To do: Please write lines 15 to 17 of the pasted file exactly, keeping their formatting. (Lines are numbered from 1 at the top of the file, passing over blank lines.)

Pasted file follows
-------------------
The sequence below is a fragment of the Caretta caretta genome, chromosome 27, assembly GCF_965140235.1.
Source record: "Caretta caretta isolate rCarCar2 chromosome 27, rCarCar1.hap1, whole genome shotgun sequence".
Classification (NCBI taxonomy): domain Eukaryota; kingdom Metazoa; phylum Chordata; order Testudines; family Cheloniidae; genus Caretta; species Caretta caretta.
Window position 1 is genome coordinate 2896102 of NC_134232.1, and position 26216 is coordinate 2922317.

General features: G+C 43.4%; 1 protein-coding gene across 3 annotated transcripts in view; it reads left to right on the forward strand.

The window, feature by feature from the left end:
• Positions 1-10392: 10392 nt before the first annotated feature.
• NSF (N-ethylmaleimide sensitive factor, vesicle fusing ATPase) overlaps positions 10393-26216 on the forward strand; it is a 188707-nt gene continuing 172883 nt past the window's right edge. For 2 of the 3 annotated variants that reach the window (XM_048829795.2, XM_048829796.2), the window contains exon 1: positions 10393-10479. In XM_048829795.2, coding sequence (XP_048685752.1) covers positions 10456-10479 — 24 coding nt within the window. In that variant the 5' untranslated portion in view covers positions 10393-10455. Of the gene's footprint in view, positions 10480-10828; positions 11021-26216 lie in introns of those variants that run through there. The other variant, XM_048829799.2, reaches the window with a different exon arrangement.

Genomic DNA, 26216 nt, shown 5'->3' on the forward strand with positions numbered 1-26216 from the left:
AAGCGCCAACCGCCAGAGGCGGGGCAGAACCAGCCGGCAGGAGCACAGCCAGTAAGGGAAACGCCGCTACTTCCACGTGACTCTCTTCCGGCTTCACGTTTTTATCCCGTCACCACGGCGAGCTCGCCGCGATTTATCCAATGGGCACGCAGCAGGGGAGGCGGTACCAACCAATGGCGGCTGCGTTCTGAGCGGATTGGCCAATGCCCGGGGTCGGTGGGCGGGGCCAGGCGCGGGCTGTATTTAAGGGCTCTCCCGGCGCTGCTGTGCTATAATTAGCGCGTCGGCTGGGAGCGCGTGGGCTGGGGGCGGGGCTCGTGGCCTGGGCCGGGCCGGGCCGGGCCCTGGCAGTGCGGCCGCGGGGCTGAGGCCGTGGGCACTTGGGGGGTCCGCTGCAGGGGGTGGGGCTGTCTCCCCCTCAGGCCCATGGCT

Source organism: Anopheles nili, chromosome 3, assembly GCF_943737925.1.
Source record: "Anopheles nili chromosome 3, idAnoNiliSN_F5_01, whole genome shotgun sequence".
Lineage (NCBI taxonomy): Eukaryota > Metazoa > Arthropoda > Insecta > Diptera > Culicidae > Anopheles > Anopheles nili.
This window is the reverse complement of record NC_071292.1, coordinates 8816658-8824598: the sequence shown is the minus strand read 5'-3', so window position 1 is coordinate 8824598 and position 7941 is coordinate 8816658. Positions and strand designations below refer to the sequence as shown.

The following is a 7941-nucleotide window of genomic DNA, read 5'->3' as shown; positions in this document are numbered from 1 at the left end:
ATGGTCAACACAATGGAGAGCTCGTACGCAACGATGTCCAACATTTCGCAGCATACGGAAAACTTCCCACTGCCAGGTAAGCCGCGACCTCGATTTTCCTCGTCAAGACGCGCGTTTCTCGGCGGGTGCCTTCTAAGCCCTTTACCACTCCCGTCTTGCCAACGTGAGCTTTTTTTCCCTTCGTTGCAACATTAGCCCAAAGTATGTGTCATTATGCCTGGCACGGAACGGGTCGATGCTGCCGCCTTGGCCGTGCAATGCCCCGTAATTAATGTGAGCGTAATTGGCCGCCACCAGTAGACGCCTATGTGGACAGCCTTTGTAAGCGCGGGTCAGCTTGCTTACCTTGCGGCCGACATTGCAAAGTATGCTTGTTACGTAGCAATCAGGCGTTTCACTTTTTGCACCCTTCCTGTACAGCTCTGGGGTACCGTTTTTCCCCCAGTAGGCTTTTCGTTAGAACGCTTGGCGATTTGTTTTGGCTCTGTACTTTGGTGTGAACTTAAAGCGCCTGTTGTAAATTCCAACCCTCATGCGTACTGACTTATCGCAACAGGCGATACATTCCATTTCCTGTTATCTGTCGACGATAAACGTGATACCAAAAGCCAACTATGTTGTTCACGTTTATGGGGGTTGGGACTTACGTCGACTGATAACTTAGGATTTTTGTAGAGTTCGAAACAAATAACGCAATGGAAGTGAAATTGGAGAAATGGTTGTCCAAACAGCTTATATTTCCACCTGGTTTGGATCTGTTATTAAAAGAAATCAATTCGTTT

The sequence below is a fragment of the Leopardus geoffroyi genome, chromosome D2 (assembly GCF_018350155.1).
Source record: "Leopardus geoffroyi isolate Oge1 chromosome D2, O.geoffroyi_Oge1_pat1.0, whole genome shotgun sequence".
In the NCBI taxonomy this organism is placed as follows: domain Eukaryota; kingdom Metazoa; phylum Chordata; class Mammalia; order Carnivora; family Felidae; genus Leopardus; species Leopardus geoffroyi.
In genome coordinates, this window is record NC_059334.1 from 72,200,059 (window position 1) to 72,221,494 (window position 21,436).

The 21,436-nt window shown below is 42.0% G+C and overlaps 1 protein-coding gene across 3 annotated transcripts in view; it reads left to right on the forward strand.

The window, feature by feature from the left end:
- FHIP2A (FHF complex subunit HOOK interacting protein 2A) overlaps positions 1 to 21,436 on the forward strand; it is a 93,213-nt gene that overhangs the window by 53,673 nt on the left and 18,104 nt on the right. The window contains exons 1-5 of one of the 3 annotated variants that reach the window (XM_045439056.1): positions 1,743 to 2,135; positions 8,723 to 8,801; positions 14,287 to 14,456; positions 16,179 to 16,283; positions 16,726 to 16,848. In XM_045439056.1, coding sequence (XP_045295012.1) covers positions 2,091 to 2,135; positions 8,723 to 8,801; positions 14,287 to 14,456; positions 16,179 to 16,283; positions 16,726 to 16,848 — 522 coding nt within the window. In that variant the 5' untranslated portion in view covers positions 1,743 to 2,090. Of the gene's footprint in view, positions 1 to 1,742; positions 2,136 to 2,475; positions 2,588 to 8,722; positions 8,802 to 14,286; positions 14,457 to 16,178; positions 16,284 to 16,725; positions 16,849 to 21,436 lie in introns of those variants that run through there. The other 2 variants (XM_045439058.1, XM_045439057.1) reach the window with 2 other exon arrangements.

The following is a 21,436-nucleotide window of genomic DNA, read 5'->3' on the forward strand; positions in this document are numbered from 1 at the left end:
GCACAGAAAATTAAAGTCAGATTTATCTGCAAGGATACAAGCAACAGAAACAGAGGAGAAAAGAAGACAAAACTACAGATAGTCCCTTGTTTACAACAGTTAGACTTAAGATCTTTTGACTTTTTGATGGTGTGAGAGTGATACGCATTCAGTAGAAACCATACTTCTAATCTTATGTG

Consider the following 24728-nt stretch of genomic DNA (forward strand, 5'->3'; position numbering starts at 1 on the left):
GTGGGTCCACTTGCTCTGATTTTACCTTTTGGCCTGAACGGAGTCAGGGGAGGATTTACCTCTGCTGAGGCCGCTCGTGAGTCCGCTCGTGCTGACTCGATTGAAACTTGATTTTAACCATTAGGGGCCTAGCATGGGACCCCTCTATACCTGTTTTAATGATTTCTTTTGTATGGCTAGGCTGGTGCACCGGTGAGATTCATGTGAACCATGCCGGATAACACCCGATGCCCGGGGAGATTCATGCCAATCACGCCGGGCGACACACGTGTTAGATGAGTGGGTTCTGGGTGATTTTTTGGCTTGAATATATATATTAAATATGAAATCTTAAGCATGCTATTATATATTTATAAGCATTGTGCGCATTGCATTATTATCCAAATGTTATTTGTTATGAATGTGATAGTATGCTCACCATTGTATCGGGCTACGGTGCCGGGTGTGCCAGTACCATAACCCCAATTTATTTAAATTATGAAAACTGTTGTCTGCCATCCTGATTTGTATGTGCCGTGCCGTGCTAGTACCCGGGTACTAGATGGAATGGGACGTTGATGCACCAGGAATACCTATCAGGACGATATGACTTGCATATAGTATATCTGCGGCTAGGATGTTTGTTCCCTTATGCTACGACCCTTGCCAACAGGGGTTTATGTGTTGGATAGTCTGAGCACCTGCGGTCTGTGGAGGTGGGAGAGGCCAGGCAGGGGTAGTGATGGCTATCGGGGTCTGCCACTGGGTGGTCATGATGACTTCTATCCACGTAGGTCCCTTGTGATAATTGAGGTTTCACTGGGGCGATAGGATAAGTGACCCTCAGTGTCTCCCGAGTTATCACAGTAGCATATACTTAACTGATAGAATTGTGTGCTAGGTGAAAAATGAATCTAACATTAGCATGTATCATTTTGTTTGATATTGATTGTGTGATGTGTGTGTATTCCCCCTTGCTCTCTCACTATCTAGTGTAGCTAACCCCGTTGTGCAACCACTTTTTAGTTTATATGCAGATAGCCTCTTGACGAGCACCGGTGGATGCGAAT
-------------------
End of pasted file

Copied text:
The following is a 7941-nucleotide window of genomic DNA, read 5'->3' as shown; positions in this document are numbered from 1 at the left end:
ATGGTCAACACAATGGAGAGCTCGTACGCAACGATGTCCAACATTTCGCAGCATACGGAAAACTTCCCACTGCCAGGTAAGCCGCGACCTCGATTTTCCTCGTCAAGACGCGCGTTTCTCGGCGGGTGCCTTCTAAGCCCTTTACCACTCCCGTCTTGCCAACGTGAGCTTTTTTTCCCTTCGTTGCAACATTAGCCCAAAGTATGTGTCATTATGCCTGGCACGGAACGGGTCGATGCTGCCGCCTTGGCCGTGCAATGCCCCGTAATTAATGTGAGCGTAATTGGCCGCCACCAGTAGACGCCTATGTGGACAGCCTTTGTAAGCGCGGGTCAGCTTGCTTACCTTGCGGCCGACATTGCAAAGTATGCTTGTTACGTAGCAATCAGGCGTTTCACTTTTTGCACCCTTCCTGTACAGCTCTGGGGTACCGTTTTTCCCCCAGTAGGCTTTTCGTTAGAACGCTTGGCGATTTGTTTTGGCTCTGTACTTTGGTGTGAACTTAAAGCGCCTGTTGTAAATTCCAACCCTCATGCGTACTGACTTATCGCAACAGGCGATACATTCCATTTCCTGTTATCTGTCGACGATAAACGTGATACCAAAAGCCAACTATGTTGTTCACGTTTATGGGGGTTGGGACTTACGTCGACTGATAACTTAGGATTTTTGTAGAGTTCGAAACAAATAACGCAATGGAAGTGAAATTGGAGAAATGGTTGTCCAAACAGCTTATATTTCCACCTGGTTTGGATCTGTTATTAAAAGAAATCAATTCGTTT

The sequence below is a fragment of the Leopardus geoffroyi genome, chromosome D2 (assembly GCF_018350155.1).